BOILING POINT: 677°C
MOST COMMON ION: Fr +
The element francium is named for the country of France and its most stable isotope is known as actinium K. Dimitri Mendeleev assigned it the name eka-cesium prior to its actual discovery, although at this time it was also known as russium, virginium, and moldavium. Marguerite Perey, a one-time assistant of Marie Curie, discovered francium in 1939. It is not found in its elemental state and less than one ounce is thought to exist in Earth's crust at any one time.
Although there are a number of isotopes of francium, most decay very rapidly to other elements. Most isotopes with masses of 223 AMU and lower emit α -particles (consisting of two protons and two neutrons) to become astatine. Some low mass francium isotopes can also undergo electron capture (the conversion of a proton to a neutron through the absorption of an electron) to become radon. Francium isotopes with masses of 220 AMU and higher can undergo β -decay (the conversion of a neutron to a proton through the emission of an electron) to become radium. Francium-223 is the most stable isotope and has a half-life of 21.8 minutes.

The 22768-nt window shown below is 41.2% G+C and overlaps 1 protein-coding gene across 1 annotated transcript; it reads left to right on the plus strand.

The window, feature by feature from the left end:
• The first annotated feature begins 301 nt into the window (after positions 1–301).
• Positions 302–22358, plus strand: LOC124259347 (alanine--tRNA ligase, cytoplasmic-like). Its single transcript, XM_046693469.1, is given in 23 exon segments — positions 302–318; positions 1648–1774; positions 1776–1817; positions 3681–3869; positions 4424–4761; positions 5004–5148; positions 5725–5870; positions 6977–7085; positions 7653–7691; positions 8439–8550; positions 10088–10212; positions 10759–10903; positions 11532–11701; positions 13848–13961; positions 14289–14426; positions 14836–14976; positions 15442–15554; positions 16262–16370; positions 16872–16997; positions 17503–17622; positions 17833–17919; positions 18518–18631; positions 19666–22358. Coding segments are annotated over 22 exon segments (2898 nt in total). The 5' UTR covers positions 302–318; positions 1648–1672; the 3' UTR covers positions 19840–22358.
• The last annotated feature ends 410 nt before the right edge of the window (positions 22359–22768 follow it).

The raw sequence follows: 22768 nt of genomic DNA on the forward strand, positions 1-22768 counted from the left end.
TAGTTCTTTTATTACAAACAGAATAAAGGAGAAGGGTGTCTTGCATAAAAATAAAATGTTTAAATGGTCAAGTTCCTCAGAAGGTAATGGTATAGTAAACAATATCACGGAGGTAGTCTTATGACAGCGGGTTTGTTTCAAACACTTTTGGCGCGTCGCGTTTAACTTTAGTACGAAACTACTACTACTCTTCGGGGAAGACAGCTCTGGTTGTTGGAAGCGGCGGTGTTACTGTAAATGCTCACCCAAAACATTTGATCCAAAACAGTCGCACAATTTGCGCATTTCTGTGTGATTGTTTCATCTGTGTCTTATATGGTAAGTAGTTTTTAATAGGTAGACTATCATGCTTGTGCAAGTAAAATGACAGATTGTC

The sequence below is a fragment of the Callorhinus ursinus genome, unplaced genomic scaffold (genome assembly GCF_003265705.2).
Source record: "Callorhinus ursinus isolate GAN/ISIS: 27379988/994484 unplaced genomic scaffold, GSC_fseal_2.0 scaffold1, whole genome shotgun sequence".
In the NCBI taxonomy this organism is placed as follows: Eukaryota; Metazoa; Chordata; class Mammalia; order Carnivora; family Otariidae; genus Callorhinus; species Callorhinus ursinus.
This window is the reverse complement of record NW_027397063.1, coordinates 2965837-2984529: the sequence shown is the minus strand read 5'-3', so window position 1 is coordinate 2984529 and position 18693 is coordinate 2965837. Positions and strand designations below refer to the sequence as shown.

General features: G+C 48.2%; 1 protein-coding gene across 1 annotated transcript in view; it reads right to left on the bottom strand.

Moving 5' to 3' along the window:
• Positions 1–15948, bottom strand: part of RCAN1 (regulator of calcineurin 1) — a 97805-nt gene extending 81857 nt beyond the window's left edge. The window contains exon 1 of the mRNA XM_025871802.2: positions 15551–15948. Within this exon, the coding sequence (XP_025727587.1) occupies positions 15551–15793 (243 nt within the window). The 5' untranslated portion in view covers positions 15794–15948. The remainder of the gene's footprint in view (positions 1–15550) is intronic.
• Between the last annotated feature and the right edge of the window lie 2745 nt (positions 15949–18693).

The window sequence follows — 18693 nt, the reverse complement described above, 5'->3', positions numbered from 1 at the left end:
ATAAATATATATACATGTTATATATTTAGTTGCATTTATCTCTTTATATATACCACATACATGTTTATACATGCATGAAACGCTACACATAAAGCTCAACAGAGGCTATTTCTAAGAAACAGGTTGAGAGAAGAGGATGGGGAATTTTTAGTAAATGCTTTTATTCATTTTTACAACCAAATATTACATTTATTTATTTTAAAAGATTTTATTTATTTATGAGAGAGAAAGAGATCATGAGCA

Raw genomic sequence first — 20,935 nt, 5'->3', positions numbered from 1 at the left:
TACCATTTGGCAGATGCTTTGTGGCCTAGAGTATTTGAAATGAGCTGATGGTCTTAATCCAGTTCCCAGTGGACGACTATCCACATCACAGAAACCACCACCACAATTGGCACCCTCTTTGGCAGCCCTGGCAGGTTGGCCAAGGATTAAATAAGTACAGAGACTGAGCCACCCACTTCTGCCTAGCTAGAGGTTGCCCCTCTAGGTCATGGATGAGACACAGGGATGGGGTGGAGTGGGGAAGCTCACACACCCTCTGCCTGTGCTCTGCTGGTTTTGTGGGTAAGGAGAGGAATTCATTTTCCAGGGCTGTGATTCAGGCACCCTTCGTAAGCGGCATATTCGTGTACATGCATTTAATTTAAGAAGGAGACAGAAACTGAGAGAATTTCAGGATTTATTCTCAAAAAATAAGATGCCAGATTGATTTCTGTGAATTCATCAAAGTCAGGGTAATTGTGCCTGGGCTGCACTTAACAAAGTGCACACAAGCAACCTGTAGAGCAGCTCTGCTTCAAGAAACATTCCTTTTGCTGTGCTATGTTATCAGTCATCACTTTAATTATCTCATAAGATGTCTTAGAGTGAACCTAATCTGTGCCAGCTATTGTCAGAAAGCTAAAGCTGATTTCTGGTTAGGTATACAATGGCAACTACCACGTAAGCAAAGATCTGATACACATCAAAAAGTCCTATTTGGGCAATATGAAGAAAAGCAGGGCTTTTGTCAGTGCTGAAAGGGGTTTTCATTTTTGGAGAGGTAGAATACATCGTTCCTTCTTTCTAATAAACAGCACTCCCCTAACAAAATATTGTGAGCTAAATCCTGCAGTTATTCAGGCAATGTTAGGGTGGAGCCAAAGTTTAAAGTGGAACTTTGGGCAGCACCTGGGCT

Naturally occurring francium is the product of a side reaction of the decay pathway of actinium. Actinium-227 generally undergoes β -decay to produce thorium-227, but about 1 percent of the actinium emits an α -particle to form francium-223. Francium can be produced in the laboratory via proton bombardment of thorium and during oxygen 18 (O-18) bombardment of heated gold.
Because of its extremely low abundance, short half-life, and high radioactivity, neither francium nor its compounds have economic applications.
Nathan J. Barrows
Heiserman, David L. (1992). Exploring Chemical Elements and Their Compounds. Blue Ridge Summit, PA: Tab Books.
Lide, David R., ed. (2000). CRC Handbook of Chemistry & Physics, 81st edition. New York: CRC Press.